Editorial: Hugging trees

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About 120 people lined the road in front of the Salt Spring RCMP station on Saturday to demand the halt to logging of old-growth forest on southern Vancouver Island. 

They also rallied to express support for the Rainforest Flying Squad, the name adopted by people who started making camps and blockades last summer in the Fairy Creek watershed near Port Renfrew, where some of the last three per cent of old-growth forest in B.C. is located. 

A number of Salt Spring Islanders have been participating in blockades, including Kim Murray, who updated Saturday’s crowd on what is happening at six sites. Because media have recently been denied access by the RCMP, she said, it’s impossible to get clear and unbiased information, but Murray described a “militarized” police presence and arrests of protesters taking place “as we speak.”

“There’s no legal support allowed in, so no lawyers, no police liaison. Nobody except a militarized police force, with helicopters — I don’t know how much we are spending on this as taxpayers — every camp is getting dive-bombed by helicopters. Right now there are people in tree platforms getting trees felled right beside them with no industry supervision, no RCMP supervision, and we are not allowed in to provide any support.”

On May 17, police began enforcing an April 1 B.C. Supreme Court injunction granted to Teal-Jones Group of Surrey, which has a provincial government licence to log in the area. 

Before last fall’s election, the B.C. government accepted 14 recommendations from a report it commissioned on managing old-growth forests called A New Future for Old Forests, suggesting the resource would be treated differently than in the past. But the Fairy Creek watershed area was not included among those whose old growth would be protected.

Much of the land in question is in unceded Pacheedaht First Nation territory, and some is in Ditidaht territory, which adds to questions about what should happen there. First Nations leadership is reportedly not united on the matter. 

Pacheedaht hereditary chief Frank Queesto Jones and chief councillor Jeff Jones said in a written statement on April 12 that they were concerned about “increasing polarization over forestry activities in our territory” and that “decisions about the use of our forestry resources in our territory need to be made by Pacheedaht.”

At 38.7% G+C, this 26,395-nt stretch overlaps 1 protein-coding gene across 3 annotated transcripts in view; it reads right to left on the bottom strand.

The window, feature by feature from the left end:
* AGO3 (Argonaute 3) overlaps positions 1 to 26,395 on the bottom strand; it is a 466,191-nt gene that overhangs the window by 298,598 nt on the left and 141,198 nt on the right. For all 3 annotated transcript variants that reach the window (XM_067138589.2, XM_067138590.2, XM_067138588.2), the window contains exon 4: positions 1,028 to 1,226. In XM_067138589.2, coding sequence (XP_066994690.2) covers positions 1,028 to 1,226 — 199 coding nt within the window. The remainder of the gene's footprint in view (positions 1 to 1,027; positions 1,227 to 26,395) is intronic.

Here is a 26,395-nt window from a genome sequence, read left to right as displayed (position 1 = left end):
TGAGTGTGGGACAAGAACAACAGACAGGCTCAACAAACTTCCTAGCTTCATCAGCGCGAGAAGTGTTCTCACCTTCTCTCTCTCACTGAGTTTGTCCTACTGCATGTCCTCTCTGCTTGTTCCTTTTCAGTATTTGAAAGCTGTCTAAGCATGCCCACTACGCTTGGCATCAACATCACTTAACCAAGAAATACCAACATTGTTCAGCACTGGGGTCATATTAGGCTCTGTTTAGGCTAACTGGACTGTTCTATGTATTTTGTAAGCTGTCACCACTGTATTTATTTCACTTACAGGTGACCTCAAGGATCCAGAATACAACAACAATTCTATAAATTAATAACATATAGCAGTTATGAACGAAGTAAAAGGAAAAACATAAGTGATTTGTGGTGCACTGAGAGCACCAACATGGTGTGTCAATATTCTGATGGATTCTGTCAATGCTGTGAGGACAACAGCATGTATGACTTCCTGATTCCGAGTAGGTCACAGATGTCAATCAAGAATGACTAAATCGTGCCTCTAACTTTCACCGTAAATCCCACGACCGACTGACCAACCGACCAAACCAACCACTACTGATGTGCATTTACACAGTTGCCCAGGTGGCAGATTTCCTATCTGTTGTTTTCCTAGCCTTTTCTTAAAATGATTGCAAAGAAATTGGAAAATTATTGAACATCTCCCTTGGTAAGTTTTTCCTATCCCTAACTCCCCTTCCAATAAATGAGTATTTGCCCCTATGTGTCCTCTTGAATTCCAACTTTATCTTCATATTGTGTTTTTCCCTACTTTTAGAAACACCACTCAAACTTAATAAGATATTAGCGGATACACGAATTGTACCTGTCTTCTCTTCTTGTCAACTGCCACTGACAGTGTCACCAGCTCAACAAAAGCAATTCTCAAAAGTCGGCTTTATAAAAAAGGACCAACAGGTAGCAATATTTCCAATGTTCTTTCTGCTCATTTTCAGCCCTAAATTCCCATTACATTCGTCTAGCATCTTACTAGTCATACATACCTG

Tom Mitchell has been to the blockade camps seven times in the past several months, camping on four occasions and doing day trips for the other three. He estimates about 60 Salt Spring individuals have participated in blockades at various times, with small camping pods created to minimize interactions due to COVID.  

“The Salt Springers are very well regarded as being creative and engaged,” Mitchell said.

Brian Smallshaw has also spent quite a bit of time at Fairy Creek in recent months. He pointed out that it’s less than an hour’s drive from Crofton, so people can even just go for a day to bring food or provide support.

“I urge you to go there,” he told Saturday’s rally. “It is really inspiring to go there.” 

Tim Kempe, whose wife Grace Jordan is in the area, said people who are willing to be arrested are needed. 

“I look forward to hearing more stories of Salt Springers standing up for what is right,” he said. 

Since the rally, carpooling is being arranged to make it easier for people to make the trip. 

Organizers also ask people to write letters to and phone the offices of Premier John Horgan, forests minister Katrine Conroy, environment minister George Heyman and Prime Minister Justin Trudeau. 

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